Trampled by Turtles’ Simonett finds new passion in things feathered

By Javier Serna
Assistant Editor

Dave Simonett, the frontman, guitarist, and a songwriter for Minnesota-based string band Trampled by Turtles, took an unlikely path to hunting and conservation. But he now has a genuine interest in wingshooting and prairies.

In recent years, Simonett and the band he leads have partnered with Minnesota-based Pheasants Forever in advocating for conservation on the prairie. That has pulled him into hunting and a side of conservation that takes the popular nationally touring band beyond several members’ longtime interest and advocacy for the Boundary Waters Canoe Area Wilderness.

Simonett recently sat down for an in-person interview regarding his path to hunting, conservation, and public-lands advocacy.

In the days since the interview, Simonett was named to the national board of the Sportsmen for the Boundary Waters.

His path to hunting

Simonett said his path to becoming a sportsmen started by listening to the “FAN Outdoors” radio show hosted by Bob St. Pierre, PF vice president of marketing and communications, and Billy Hildebrand.

“This must have been 2018, I think,” Simonett said of when he began tuning in on Saturday mornings, quickly becoming a fan of the show. “It became a regular thing.”

Simonett said he fished and camped as a kid, but despite growing up in Mankato, where many are raised on hunting, it wasn’t part of his family’s tradition.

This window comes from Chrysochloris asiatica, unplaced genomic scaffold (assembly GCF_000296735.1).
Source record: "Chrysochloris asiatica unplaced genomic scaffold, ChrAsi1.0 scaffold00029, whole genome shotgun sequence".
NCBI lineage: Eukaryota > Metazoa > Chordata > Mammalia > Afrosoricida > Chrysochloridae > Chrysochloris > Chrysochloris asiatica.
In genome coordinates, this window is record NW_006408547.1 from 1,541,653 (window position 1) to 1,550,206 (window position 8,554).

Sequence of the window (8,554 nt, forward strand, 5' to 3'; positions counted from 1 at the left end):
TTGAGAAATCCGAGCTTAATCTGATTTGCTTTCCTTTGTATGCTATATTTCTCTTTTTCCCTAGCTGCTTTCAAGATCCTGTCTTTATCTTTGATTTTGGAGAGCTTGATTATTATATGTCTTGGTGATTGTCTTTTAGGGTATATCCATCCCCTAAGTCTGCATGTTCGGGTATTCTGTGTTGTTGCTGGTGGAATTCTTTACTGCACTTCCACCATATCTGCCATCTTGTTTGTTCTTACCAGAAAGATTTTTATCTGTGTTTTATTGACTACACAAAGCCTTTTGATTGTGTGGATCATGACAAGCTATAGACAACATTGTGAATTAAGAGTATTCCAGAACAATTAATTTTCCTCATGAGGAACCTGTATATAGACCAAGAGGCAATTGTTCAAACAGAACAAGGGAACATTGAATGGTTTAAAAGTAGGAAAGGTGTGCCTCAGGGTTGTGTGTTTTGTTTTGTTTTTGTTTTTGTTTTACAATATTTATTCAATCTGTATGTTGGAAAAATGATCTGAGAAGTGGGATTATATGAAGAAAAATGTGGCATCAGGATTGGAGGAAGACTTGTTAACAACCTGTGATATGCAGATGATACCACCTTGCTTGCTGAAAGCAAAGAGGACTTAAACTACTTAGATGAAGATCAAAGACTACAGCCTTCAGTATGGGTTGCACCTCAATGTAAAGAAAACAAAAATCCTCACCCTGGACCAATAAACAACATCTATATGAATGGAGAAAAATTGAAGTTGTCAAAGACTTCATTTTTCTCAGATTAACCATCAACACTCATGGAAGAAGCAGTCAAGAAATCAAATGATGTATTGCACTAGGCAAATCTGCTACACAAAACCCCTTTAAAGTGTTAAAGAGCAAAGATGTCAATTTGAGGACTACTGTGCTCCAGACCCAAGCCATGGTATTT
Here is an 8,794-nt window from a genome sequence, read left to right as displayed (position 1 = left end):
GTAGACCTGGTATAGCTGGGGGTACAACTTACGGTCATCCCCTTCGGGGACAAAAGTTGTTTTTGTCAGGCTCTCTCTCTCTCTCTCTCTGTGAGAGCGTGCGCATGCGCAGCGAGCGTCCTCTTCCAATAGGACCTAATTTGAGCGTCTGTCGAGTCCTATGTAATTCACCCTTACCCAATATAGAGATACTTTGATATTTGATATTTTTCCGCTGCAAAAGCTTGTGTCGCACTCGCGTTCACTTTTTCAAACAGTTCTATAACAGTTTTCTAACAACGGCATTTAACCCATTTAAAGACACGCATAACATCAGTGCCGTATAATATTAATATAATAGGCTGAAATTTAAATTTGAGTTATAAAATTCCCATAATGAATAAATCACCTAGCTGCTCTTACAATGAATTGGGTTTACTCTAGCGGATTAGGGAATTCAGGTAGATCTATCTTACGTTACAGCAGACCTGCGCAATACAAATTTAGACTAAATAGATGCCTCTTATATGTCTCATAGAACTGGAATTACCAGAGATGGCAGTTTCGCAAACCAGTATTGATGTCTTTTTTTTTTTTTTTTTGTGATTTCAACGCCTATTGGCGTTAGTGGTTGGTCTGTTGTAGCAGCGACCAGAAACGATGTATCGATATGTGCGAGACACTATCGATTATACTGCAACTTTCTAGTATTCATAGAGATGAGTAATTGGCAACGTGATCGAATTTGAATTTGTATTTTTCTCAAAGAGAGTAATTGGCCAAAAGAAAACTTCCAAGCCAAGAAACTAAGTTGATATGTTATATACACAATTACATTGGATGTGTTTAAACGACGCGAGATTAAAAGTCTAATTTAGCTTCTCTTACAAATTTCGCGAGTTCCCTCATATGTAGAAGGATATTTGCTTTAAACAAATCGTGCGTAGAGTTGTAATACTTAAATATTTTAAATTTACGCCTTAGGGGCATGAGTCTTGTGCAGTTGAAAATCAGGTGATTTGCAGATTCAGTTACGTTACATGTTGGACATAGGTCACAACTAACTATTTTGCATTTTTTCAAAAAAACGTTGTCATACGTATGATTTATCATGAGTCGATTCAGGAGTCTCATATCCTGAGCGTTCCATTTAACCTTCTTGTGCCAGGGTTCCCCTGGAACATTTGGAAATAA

“The usual path wasn’t there for me,” he said.

Simonett said he can’t quite remember when he learned that St. Pierre mentioned being a fan of Trampled by Turtles, which formed in Duluth in 2003, but that little nugget moved him to contact the PF official.

“I reached out to him and said, ‘I just want to let you know that I am a fan, too, of what you guys do,’” Simonett said. 

The two kept in touch, which led St. Pierre to asking Simonett if he’d be interested in going on a pheasant hunt.

Simonett went on his first hunt on the opening weekend of the 2018 pheasant-hunting season.

“(St. Pierre) and I have been friends ever since,” Simonett said. “I’ve really learned so much from seeing the inside of Pheasants Forever, an organization that I was not familiar with at all before that, and just seeing the passionate conservation work that these people do – how hard they have to fight to keep of what remains of this landscape there. It was really inspiring to me.”

From education to advocacy

Simonett admits there was a time when he didn’t fully understand the motives of groups such as PF or Ducks Unlimited.